But, from our point of view here, all these people believing, like everyone around them, that sovereignty must be concentrated and tightly defined, that nobody should have influence over government who wasn’t officially part of government, and the rest of it would be neoreactionaries. Similarly, today, with the exception of a few points of economics, the ideas that almost everyone in communion with Harvard University believes are communist ideas, and would have been labelled as such even fifty years ago.

It is, as I said, perfectly reasonable for communists to employ this tactic to reduce the influence of their political enemies in society. It is pointless to complain about it. The thing to complain about them is that they are communists, and communism is wrong and harmful. But that’s a long argument.

Miller’s statement does not, however, give us the impression that he is motivated by communism. He seems to go out of his way not to make any political judgement at all. All he says is that he wants to do technology, not politics, and if having Yarvin speak would mean politics, then no Yarvin.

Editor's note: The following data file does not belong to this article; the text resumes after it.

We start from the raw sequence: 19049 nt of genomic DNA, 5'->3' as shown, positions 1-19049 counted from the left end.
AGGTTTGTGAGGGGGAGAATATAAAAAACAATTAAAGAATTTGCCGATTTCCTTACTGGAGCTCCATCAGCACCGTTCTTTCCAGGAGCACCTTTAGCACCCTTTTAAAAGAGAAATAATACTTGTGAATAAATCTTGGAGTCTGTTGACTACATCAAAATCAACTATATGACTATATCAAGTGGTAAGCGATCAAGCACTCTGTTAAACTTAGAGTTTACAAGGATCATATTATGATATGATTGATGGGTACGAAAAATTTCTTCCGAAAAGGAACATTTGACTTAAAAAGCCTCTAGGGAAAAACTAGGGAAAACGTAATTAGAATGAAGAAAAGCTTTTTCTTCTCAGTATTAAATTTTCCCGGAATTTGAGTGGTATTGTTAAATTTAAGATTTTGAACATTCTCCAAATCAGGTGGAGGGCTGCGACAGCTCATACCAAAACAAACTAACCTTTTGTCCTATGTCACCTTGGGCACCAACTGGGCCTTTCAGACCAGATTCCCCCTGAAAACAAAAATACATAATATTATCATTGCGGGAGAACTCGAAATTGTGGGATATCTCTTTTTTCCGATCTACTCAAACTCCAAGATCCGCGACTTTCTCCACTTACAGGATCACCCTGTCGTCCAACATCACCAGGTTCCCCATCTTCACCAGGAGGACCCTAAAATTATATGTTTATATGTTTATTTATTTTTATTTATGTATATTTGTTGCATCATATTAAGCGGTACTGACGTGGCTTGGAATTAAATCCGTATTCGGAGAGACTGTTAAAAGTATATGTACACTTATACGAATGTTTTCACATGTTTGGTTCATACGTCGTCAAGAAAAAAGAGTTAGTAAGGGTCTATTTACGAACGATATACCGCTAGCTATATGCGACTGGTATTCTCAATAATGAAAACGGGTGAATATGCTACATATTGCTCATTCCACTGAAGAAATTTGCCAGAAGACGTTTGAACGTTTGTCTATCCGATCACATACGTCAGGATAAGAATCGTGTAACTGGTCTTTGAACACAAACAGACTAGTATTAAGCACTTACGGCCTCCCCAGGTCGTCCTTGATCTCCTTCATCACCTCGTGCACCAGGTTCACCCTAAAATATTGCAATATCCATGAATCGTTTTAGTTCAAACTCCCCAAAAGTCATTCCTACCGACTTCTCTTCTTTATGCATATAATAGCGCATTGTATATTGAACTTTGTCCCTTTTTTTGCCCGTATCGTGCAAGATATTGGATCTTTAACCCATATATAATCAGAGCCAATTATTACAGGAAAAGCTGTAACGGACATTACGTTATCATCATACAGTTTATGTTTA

I have no complaint about communists using blacklisting tactics against their enemies, and I have no complaint about Miller trying to do technology instead of politics. What, then, is there to complain about?

Nothing. But I do have some observations to make, about lies. Where things were done wrong was not Strange Loop 2015, but about PyCon 2013. That was no doubt part of a larger pattern, but it is the place to focus.

PyCon 2013 was of course the venue for DongleGate. The accusations and responses over Urbit, Moldbug and Strange Loop are all quite beside the point, and can be harmlessly ignored, but I urge everyone to read about DongleGate. Ars Technica has a fairly careful overview, and Wired one giving a wider view of the cultural conflict involved.

The hard core of the tech industry—people like Alex Miller—might not be too bothered by what a programmer blogs about off hours under another name, but they were much more concerned about “inappropriate sexual behaviour at the conference“.